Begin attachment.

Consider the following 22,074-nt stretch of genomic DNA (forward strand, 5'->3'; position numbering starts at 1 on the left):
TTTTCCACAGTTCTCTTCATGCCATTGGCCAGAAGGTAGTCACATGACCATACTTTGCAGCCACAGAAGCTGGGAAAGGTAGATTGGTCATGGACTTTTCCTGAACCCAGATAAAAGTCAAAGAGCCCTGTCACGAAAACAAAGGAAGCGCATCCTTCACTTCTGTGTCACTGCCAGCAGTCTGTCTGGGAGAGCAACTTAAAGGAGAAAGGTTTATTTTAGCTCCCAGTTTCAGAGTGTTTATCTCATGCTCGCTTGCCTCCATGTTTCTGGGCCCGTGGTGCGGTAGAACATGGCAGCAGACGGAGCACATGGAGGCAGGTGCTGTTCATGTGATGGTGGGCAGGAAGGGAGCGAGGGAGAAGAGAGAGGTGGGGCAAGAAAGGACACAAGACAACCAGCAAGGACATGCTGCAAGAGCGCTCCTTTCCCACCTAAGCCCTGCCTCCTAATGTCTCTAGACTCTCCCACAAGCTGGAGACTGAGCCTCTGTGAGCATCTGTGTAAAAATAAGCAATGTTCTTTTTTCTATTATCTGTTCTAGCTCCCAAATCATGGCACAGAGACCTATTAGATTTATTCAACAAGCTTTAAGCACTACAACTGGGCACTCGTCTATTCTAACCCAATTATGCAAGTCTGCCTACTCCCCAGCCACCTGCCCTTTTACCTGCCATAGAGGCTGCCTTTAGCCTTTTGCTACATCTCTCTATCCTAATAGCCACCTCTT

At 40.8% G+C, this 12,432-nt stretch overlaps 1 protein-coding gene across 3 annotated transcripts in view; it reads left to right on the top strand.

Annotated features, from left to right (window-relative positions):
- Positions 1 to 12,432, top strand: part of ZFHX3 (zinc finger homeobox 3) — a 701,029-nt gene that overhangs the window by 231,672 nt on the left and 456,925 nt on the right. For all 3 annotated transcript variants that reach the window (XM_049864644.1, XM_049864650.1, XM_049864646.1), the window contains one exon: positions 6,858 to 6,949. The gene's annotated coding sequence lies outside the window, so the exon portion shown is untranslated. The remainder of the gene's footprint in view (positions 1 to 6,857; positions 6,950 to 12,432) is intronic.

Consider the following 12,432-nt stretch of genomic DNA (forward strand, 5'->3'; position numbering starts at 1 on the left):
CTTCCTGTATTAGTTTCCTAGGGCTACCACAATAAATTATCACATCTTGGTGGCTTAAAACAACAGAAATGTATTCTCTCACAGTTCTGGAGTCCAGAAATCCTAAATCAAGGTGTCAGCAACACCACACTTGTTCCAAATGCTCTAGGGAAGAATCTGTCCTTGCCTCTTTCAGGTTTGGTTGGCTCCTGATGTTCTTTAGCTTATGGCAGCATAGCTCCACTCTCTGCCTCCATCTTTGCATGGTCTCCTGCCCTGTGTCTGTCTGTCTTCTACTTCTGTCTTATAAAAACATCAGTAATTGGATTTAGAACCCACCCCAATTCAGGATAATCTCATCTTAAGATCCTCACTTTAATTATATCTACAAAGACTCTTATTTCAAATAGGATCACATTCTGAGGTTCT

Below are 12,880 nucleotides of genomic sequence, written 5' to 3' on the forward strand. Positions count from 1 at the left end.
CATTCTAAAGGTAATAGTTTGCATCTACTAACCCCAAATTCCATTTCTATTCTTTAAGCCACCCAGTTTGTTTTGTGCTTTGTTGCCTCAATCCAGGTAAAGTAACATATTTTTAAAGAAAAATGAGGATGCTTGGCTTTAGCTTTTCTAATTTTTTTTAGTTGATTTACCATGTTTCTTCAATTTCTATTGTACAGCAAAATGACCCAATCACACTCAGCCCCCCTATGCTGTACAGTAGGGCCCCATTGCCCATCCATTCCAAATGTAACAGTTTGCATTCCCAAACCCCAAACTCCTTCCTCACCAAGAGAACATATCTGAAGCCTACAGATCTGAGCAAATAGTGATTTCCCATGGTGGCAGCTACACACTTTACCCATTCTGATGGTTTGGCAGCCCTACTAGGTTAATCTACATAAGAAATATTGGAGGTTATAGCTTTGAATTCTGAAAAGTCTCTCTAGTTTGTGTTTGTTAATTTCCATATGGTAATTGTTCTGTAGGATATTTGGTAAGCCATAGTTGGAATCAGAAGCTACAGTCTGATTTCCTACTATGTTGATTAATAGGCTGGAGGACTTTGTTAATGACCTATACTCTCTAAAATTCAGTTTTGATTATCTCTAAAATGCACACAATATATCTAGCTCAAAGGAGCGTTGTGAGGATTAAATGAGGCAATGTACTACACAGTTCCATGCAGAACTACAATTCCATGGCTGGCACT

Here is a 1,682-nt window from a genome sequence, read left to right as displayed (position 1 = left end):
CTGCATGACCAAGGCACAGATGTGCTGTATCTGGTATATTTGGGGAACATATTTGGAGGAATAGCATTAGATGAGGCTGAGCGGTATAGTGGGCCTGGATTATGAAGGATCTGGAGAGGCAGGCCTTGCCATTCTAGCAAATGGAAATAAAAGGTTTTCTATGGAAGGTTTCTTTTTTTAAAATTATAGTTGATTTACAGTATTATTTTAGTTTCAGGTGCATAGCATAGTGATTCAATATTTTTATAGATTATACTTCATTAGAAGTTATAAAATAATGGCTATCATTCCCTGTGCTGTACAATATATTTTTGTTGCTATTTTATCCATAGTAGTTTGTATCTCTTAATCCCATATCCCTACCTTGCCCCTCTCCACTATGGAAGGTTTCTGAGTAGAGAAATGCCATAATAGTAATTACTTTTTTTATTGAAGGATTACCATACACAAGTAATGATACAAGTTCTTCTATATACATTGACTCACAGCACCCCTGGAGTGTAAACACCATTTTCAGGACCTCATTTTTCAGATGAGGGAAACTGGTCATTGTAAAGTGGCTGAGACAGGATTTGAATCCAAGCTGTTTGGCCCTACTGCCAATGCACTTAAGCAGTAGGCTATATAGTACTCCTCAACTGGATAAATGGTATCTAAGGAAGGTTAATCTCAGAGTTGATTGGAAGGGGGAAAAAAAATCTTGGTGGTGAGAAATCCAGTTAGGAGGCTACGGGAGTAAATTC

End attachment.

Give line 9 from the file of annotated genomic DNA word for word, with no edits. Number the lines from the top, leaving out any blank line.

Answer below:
CATTCTAAAGGTAATAGTTTGCATCTACTAACCCCAAATTCCATTTCTATTCTTTAAGCCACCCAGTTTGTTTTGTGCTTTGTTGCCTCAATCCAGGTAAAGTAACATATTTTTAAAGAAAAATGAGGATGCTTGGCTTTAGCTTTTCTAATTTTTTTTAGTTGATTTACCATGTTTCTTCAATTTCTATTGTACAGCAAAATGACCCAATCACACTCAGCCCCCCTATGCTGTACAGTAGGGCCCCATTGCCCATCCATTCCAAATGTAACAGTTTGCATTCCCAAACCCCAAACTCCTTCCTCACCAAGAGAACATATCTGAAGCCTACAGATCTGAGCAAATAGTGATTTCCCATGGTGGCAGCTACACACTTTACCCATTCTGATGGTTTGGCAGCCCTACTAGGTTAATCTACATAAGAAATATTGGAGGTTATAGCTTTGAATTCTGAAAAGTCTCTCTAGTTTGTGTTTGTTAATTTCCATATGGTAATTGTTCTGTAGGATATTTGGTAAGCCATAGTTGGAATCAGAAGCTACAGTCTGATTTCCTACTATGTTGATTAATAGGCTGGAGGACTTTGTTAATGACCTATACTCTCTAAAATTCAGTTTTGATTATCTCTAAAATGCACACAATATATCTAGCTCAAAGGAGCGTTGTGAGGATTAAATGAGGCAATGTACTACACAGTTCCATGCAGAACTACAATTCCATGGCTGGCACT